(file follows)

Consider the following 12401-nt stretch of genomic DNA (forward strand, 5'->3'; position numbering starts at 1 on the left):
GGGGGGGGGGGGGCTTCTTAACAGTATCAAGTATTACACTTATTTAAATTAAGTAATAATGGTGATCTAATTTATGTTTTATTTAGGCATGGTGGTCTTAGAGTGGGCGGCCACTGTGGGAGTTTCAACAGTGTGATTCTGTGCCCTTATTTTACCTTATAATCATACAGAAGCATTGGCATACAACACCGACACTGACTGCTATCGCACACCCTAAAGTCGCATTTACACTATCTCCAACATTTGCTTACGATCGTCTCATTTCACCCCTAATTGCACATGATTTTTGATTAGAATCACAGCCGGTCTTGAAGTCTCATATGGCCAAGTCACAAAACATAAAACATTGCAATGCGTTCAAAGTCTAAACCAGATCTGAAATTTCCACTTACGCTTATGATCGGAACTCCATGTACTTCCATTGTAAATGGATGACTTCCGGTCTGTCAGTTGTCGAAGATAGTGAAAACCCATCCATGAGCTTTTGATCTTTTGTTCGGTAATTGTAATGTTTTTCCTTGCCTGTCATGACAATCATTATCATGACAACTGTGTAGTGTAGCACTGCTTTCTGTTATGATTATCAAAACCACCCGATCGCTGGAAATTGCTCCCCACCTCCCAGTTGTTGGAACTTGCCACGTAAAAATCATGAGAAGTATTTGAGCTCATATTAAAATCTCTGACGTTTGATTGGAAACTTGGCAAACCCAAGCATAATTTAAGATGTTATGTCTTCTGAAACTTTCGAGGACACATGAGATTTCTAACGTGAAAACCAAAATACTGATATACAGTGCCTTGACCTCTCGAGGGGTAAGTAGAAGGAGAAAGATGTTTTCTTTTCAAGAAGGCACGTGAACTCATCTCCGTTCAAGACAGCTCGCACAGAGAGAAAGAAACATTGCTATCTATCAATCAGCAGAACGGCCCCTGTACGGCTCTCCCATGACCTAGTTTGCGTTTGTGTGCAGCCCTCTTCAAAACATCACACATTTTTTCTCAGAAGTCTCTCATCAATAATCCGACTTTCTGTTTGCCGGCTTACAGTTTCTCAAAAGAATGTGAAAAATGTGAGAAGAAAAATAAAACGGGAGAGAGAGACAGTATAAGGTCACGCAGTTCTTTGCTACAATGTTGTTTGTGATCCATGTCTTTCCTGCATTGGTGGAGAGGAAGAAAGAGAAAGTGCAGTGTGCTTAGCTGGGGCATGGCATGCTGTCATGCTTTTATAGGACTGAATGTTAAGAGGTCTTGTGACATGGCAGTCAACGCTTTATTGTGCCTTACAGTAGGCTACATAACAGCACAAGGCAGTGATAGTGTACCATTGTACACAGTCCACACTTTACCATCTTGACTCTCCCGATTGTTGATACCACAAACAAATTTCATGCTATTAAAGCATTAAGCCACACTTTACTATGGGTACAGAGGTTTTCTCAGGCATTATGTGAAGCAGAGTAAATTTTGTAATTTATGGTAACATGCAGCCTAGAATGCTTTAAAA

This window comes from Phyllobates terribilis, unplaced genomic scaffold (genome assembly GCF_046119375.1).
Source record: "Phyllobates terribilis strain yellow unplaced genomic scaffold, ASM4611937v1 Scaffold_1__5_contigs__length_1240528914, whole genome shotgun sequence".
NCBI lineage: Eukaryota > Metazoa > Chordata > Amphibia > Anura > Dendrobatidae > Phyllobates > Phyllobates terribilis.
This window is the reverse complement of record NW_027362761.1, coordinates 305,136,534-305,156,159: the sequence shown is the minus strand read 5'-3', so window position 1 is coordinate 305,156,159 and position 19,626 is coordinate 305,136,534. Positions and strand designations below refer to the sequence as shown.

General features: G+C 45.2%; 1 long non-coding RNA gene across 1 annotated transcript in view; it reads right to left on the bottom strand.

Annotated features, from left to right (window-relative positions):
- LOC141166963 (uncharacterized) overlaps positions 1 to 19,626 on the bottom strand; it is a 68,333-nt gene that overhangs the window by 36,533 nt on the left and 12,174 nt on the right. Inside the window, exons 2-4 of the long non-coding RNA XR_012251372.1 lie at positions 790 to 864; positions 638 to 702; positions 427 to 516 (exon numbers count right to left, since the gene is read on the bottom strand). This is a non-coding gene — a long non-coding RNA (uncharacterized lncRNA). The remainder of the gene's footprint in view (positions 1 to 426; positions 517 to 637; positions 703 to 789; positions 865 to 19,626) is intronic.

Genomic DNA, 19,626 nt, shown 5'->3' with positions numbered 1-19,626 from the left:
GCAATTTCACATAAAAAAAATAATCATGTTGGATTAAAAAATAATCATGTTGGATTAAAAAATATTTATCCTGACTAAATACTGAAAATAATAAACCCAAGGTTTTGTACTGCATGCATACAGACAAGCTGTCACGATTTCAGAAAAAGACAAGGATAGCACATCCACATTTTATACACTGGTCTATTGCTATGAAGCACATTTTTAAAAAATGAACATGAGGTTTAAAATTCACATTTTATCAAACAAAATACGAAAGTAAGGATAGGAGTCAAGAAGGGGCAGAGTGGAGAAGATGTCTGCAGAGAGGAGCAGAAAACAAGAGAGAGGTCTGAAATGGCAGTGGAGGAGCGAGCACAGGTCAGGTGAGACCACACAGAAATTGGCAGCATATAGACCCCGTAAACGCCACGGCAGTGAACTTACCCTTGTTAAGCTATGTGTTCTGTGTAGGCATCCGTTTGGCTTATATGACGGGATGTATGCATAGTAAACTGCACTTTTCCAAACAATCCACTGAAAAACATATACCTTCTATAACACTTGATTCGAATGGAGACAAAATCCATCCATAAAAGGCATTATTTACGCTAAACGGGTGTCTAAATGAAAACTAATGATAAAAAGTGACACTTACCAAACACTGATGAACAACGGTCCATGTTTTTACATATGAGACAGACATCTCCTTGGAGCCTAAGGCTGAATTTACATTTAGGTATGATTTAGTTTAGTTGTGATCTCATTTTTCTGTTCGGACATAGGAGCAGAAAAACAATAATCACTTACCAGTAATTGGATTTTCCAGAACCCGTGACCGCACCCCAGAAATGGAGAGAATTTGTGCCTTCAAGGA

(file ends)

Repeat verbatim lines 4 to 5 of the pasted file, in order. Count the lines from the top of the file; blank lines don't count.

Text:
Source record: "Phyllobates terribilis strain yellow unplaced genomic scaffold, ASM4611937v1 Scaffold_1__5_contigs__length_1240528914, whole genome shotgun sequence".
NCBI lineage: Eukaryota > Metazoa > Chordata > Amphibia > Anura > Dendrobatidae > Phyllobates > Phyllobates terribilis.